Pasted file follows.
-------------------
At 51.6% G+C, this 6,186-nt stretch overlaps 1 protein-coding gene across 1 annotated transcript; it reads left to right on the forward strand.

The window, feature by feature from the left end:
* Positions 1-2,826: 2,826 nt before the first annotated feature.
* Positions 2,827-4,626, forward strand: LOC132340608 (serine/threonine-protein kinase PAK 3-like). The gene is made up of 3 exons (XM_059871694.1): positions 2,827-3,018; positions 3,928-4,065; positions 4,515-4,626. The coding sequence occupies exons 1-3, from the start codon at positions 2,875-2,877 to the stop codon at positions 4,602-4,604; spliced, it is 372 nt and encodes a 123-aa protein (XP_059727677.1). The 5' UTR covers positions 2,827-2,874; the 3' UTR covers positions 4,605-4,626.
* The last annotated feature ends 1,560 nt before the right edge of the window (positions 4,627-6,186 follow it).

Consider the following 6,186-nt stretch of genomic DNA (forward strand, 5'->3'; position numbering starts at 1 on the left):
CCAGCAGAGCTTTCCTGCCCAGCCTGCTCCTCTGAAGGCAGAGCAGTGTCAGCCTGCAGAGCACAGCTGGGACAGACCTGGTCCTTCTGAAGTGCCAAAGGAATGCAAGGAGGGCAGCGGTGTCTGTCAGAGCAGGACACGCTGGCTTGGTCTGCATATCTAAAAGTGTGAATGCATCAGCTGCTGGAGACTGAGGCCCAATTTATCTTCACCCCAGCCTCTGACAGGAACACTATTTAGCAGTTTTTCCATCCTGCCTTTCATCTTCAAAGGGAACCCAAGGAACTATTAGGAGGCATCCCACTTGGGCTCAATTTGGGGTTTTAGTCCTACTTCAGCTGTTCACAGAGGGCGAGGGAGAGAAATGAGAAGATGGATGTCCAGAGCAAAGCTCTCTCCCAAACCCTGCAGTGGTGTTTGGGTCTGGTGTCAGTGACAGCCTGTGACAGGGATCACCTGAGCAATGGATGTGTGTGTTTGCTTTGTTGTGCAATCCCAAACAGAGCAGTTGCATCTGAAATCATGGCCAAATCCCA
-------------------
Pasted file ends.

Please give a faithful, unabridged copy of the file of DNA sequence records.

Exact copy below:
At 51.6% G+C, this 6,186-nt stretch overlaps 1 protein-coding gene across 1 annotated transcript; it reads left to right on the forward strand.

The window, feature by feature from the left end:
* Positions 1-2,826: 2,826 nt before the first annotated feature.
* Positions 2,827-4,626, forward strand: LOC132340608 (serine/threonine-protein kinase PAK 3-like). The gene is made up of 3 exons (XM_059871694.1): positions 2,827-3,018; positions 3,928-4,065; positions 4,515-4,626. The coding sequence occupies exons 1-3, from the start codon at positions 2,875-2,877 to the stop codon at positions 4,602-4,604; spliced, it is 372 nt and encodes a 123-aa protein (XP_059727677.1). The 5' UTR covers positions 2,827-2,874; the 3' UTR covers positions 4,605-4,626.
* The last annotated feature ends 1,560 nt before the right edge of the window (positions 4,627-6,186 follow it).

Consider the following 6,186-nt stretch of genomic DNA (forward strand, 5'->3'; position numbering starts at 1 on the left):
CCAGCAGAGCTTTCCTGCCCAGCCTGCTCCTCTGAAGGCAGAGCAGTGTCAGCCTGCAGAGCACAGCTGGGACAGACCTGGTCCTTCTGAAGTGCCAAAGGAATGCAAGGAGGGCAGCGGTGTCTGTCAGAGCAGGACACGCTGGCTTGGTCTGCATATCTAAAAGTGTGAATGCATCAGCTGCTGGAGACTGAGGCCCAATTTATCTTCACCCCAGCCTCTGACAGGAACACTATTTAGCAGTTTTTCCATCCTGCCTTTCATCTTCAAAGGGAACCCAAGGAACTATTAGGAGGCATCCCACTTGGGCTCAATTTGGGGTTTTAGTCCTACTTCAGCTGTTCACAGAGGGCGAGGGAGAGAAATGAGAAGATGGATGTCCAGAGCAAAGCTCTCTCCCAAACCCTGCAGTGGTGTTTGGGTCTGGTGTCAGTGACAGCCTGTGACAGGGATCACCTGAGCAATGGATGTGTGTGTTTGCTTTGTTGTGCAATCCCAAACAGAGCAGTTGCATCTGAAATCATGGCCAAATCCCA